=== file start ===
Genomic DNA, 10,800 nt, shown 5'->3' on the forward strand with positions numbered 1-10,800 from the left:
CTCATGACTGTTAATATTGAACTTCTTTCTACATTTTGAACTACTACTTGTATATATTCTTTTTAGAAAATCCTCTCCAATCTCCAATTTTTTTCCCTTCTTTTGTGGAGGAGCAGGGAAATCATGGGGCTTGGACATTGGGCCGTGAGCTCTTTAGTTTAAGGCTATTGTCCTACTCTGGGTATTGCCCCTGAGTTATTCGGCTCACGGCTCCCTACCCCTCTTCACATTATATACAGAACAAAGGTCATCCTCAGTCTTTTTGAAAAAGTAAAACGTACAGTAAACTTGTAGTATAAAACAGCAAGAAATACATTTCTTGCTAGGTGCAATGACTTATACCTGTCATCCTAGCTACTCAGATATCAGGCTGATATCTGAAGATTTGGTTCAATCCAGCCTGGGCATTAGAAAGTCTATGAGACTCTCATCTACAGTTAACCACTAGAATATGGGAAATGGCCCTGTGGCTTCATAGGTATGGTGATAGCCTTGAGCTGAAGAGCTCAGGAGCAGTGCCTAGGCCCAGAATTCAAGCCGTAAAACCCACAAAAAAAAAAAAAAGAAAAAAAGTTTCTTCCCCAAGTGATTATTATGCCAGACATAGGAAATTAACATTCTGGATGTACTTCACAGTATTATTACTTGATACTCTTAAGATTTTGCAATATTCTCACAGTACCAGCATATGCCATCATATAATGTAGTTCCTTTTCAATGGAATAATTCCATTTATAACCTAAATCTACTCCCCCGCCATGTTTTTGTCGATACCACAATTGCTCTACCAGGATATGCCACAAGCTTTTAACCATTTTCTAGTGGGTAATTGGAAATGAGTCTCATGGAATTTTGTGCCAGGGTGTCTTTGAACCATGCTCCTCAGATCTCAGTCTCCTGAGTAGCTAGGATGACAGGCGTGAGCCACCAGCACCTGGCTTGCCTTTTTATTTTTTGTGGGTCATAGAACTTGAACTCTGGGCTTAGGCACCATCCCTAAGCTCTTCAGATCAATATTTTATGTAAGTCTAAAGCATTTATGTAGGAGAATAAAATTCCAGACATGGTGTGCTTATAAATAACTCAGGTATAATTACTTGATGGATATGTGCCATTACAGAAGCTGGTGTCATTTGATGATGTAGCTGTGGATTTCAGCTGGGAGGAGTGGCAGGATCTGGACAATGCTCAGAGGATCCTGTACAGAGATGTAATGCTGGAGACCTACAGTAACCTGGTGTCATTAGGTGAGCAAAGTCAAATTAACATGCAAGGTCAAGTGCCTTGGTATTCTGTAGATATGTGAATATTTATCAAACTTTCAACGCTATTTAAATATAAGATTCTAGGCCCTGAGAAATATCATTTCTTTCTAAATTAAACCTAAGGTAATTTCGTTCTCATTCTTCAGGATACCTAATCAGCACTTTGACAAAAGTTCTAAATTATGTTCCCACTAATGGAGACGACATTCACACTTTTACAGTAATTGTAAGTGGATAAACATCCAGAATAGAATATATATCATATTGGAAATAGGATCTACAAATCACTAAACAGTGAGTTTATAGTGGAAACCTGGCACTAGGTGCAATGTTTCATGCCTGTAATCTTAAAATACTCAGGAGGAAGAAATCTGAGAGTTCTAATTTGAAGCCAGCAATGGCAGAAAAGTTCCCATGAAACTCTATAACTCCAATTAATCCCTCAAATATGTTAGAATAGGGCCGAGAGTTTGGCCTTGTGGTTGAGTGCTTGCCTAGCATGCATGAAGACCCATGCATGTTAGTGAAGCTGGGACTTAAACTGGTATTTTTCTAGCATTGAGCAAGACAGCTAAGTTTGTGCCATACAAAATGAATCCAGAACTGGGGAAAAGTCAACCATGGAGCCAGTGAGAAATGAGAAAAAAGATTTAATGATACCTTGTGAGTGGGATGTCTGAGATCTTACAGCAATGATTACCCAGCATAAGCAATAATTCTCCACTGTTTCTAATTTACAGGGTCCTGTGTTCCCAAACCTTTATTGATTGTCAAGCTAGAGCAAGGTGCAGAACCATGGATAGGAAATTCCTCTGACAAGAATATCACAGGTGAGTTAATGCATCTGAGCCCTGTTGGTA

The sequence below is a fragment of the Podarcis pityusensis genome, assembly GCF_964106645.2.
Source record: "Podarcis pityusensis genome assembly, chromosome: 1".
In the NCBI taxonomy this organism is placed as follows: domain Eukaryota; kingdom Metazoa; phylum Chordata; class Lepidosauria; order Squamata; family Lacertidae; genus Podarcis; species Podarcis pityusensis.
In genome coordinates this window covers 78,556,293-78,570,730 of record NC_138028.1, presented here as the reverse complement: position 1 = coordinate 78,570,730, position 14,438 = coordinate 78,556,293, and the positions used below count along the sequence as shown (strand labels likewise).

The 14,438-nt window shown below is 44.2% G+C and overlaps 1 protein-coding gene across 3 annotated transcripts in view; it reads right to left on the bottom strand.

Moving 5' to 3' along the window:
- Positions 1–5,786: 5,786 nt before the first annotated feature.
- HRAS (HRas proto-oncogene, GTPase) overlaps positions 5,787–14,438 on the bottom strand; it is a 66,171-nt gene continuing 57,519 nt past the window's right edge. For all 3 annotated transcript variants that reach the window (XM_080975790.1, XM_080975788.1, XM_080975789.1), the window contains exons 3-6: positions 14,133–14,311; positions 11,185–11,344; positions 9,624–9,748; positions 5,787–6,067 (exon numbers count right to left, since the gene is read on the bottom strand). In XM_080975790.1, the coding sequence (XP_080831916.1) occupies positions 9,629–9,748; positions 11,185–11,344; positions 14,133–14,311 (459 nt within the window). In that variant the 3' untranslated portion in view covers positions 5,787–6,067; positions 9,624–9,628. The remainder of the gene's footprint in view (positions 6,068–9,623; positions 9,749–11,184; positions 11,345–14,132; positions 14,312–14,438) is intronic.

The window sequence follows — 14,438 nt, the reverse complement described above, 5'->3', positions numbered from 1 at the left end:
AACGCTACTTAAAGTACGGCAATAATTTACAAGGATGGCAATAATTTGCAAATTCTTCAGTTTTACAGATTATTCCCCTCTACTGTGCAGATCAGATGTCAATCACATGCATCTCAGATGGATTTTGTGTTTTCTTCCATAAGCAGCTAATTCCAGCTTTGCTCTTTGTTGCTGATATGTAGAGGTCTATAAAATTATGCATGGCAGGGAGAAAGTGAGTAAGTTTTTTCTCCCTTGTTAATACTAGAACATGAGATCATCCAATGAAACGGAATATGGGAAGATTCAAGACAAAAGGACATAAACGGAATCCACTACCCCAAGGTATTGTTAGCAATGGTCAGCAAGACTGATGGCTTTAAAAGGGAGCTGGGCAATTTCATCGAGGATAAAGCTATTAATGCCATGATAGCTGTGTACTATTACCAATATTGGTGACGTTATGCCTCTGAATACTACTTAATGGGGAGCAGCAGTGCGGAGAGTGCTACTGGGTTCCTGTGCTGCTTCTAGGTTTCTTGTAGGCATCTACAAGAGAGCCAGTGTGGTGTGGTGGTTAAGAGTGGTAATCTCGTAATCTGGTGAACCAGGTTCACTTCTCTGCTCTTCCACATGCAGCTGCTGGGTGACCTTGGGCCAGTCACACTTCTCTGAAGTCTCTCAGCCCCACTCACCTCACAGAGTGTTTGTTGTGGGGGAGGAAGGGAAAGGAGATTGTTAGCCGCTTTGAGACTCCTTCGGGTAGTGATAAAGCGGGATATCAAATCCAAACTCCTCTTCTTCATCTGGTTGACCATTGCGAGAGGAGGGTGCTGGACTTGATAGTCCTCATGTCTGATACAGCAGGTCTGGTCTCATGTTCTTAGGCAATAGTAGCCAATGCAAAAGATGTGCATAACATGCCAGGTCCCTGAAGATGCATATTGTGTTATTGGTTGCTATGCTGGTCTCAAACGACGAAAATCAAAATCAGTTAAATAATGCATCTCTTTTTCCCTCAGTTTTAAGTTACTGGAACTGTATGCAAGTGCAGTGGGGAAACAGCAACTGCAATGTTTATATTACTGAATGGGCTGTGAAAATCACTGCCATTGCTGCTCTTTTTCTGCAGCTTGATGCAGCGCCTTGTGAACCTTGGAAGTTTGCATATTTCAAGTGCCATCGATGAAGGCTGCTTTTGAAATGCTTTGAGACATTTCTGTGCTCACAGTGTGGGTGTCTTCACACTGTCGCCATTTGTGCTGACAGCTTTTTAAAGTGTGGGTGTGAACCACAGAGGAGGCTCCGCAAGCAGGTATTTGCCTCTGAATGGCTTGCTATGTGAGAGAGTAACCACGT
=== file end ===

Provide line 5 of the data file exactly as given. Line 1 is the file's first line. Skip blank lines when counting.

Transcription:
In the NCBI taxonomy this organism is placed as follows: domain Eukaryota; kingdom Metazoa; phylum Chordata; class Lepidosauria; order Squamata; family Lacertidae; genus Podarcis; species Podarcis pityusensis.